The talk highlights two key ideas from the book.  First, urban America can no longer be viewed in terms of black-white.   An alternative framework is introduced to begin to understand black and Latino interracial relations in urban poor neighborhoods.  Second, in the face of weak ties to the state (i.e., law enforcement and local government), alternative governance has arisen in black and Latino South Los Angeles in the response to high levels of violence.

Based on in-depth ethnographic field work collected when the author, Cid Martinez, lived and worked in schools in South Central, this study reveals the day-to-day ways in which vibrant social institutions in South LA— its churches, its local politicians, and even its gangs—have reduced conflict and kept violence to a level that is manageable for its residents. Martinez argues that inter-racial conflict has not been managed through any coalition between different groups, but rather that these institutions have allowed established African Americans and newcomer Latinos to co-exist through avoidance—an under-appreciated strategy for managing conflict that plays a crucial role in America's low-income communities. Ultimately, this book proposes a different understanding of how neighborhood institutions are able to mitigate conflict and violence through several community dimensions of informal social controls.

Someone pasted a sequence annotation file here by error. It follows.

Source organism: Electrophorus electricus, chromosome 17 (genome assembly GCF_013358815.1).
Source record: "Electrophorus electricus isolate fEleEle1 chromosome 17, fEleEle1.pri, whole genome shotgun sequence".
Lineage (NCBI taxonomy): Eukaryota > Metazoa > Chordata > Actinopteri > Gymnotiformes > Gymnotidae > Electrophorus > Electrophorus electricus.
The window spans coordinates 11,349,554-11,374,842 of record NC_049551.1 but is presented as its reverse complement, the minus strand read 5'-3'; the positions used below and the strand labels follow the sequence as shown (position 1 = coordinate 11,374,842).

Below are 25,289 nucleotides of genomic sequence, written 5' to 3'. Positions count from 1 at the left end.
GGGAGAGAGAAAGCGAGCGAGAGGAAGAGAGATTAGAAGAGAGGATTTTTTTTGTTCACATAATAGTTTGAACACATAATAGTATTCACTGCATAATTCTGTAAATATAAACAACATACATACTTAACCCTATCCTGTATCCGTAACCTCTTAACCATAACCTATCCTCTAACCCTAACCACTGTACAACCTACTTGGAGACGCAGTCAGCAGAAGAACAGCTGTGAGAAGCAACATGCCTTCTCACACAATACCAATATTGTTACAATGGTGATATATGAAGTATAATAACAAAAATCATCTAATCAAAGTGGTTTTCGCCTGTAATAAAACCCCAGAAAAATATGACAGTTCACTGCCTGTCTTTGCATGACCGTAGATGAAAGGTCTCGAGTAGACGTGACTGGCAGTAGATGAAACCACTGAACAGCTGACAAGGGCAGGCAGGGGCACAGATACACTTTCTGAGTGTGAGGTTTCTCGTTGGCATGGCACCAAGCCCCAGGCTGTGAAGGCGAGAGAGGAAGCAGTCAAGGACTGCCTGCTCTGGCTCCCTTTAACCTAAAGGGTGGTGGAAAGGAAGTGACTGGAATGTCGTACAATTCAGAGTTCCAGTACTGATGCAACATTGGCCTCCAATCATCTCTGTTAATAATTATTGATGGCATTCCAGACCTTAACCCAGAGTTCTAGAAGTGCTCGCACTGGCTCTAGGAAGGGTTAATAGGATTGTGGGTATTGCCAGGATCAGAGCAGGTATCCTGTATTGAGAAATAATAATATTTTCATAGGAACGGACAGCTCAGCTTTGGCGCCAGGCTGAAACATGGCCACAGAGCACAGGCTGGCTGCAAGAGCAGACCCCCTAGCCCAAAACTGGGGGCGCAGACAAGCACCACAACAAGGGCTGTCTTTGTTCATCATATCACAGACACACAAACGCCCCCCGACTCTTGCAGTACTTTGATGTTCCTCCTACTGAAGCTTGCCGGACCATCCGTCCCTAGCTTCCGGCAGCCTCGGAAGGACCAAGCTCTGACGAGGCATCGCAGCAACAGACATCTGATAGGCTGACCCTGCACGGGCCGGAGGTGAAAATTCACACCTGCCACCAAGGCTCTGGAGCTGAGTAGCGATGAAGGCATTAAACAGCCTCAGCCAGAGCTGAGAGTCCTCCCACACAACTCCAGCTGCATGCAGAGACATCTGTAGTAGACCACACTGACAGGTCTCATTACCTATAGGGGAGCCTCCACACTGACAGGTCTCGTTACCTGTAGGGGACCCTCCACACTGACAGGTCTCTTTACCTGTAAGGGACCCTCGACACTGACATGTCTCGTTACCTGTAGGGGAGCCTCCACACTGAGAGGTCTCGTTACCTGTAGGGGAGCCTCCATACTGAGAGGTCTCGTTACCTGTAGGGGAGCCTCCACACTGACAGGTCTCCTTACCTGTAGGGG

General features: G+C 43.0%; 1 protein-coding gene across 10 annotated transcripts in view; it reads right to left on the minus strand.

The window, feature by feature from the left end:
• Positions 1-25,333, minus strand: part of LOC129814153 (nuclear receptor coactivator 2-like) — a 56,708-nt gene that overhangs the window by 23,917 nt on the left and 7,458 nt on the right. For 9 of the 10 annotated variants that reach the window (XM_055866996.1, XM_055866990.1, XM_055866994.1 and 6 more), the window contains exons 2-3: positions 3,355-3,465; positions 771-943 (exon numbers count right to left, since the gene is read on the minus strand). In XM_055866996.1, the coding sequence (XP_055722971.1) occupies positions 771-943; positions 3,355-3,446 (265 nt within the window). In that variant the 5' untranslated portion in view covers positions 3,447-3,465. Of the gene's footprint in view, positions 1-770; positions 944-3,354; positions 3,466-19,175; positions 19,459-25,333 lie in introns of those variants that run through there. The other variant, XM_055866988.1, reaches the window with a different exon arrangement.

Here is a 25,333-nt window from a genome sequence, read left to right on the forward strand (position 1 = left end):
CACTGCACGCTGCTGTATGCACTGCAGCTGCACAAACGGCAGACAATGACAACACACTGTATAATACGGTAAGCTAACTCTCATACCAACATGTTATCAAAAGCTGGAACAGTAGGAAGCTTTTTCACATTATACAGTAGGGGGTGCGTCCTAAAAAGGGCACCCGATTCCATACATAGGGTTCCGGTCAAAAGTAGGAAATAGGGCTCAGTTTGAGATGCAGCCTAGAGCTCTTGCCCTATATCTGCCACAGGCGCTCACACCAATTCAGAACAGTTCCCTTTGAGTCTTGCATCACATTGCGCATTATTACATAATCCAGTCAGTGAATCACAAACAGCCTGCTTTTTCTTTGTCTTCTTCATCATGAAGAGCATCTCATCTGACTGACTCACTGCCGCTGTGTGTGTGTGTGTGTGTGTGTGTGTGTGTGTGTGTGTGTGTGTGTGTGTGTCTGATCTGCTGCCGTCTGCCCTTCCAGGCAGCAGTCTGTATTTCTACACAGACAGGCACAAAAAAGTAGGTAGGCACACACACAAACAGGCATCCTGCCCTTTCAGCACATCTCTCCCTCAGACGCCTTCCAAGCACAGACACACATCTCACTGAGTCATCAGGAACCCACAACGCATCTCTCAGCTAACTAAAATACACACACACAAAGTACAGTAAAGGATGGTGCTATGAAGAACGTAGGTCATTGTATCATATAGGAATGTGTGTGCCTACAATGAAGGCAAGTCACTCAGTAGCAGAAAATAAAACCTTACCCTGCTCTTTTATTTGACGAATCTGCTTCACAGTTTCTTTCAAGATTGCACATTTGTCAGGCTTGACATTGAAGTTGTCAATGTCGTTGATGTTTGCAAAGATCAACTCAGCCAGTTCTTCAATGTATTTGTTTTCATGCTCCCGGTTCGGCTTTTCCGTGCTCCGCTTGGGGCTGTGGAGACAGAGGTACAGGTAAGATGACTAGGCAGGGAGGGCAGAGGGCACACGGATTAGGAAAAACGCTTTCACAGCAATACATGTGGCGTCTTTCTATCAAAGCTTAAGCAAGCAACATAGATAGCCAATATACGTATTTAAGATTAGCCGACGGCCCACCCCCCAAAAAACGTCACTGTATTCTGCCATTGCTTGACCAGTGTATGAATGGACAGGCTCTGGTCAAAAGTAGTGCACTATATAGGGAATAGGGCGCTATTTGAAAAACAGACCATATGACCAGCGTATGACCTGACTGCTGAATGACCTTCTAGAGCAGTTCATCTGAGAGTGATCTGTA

Wildavsky Conference Room, ISSI, 2538 Channing Way

Co-sponsored by the Department of Sociology  

Fall 2015

Wednesday, October 14, 2015

"Motel Ethnography Revisited"

Ann SwidlerProfessor of Sociology, UC Berkeley



The usual ideal for ethnographers is deep immersion for a long period in one place – a village, neighborhood, or street corner. In stories and pictures, I describe the advantages of a more fluid, accidental set of encounters, following deepening ties over years of shorter interludes, staying in motels, not villages. Motels in rural Malawi were an ideal location for understanding the encounters of AIDS NGOs with those they sought to transform through workshops and trainings. But the “motel” is also a metaphor for a certain way of doing ethnography, revisiting people and places over many years, seeing lives unfold in surprising ways. I also highlight what one learns when one is more than a neutral observer. Analysis focuses on the aid industry, local experiences of the AIDS epidemic, the role of malice and mistrust (as well as “miracles”) in Africans’ lives, and the pervasive role of patron-client ties in sub-Saharan African societies.